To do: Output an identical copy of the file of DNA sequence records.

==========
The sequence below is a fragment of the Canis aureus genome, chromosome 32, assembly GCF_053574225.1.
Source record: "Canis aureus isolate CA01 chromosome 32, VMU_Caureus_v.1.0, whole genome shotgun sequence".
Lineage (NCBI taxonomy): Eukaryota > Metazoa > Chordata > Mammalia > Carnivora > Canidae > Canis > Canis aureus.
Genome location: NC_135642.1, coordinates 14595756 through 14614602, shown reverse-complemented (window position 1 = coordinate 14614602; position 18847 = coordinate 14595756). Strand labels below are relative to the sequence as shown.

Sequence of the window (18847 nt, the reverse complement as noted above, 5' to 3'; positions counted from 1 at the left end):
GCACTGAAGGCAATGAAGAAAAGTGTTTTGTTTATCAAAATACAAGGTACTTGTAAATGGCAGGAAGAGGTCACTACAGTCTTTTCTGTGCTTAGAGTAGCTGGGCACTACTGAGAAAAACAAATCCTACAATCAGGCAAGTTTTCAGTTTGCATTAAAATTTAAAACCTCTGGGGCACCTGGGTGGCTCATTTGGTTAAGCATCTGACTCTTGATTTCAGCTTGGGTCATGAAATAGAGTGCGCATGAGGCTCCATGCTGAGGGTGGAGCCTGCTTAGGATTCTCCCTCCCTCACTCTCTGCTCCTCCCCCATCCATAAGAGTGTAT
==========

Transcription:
The sequence below is a fragment of the Canis aureus genome, chromosome 32, assembly GCF_053574225.1.
Source record: "Canis aureus isolate CA01 chromosome 32, VMU_Caureus_v.1.0, whole genome shotgun sequence".
Lineage (NCBI taxonomy): Eukaryota > Metazoa > Chordata > Mammalia > Carnivora > Canidae > Canis > Canis aureus.
Genome location: NC_135642.1, coordinates 14595756 through 14614602, shown reverse-complemented (window position 1 = coordinate 14614602; position 18847 = coordinate 14595756). Strand labels below are relative to the sequence as shown.

Sequence of the window (18847 nt, the reverse complement as noted above, 5' to 3'; positions counted from 1 at the left end):
GCACTGAAGGCAATGAAGAAAAGTGTTTTGTTTATCAAAATACAAGGTACTTGTAAATGGCAGGAAGAGGTCACTACAGTCTTTTCTGTGCTTAGAGTAGCTGGGCACTACTGAGAAAAACAAATCCTACAATCAGGCAAGTTTTCAGTTTGCATTAAAATTTAAAACCTCTGGGGCACCTGGGTGGCTCATTTGGTTAAGCATCTGACTCTTGATTTCAGCTTGGGTCATGAAATAGAGTGCGCATGAGGCTCCATGCTGAGGGTGGAGCCTGCTTAGGATTCTCCCTCCCTCACTCTCTGCTCCTCCCCCATCCATAAGAGTGTAT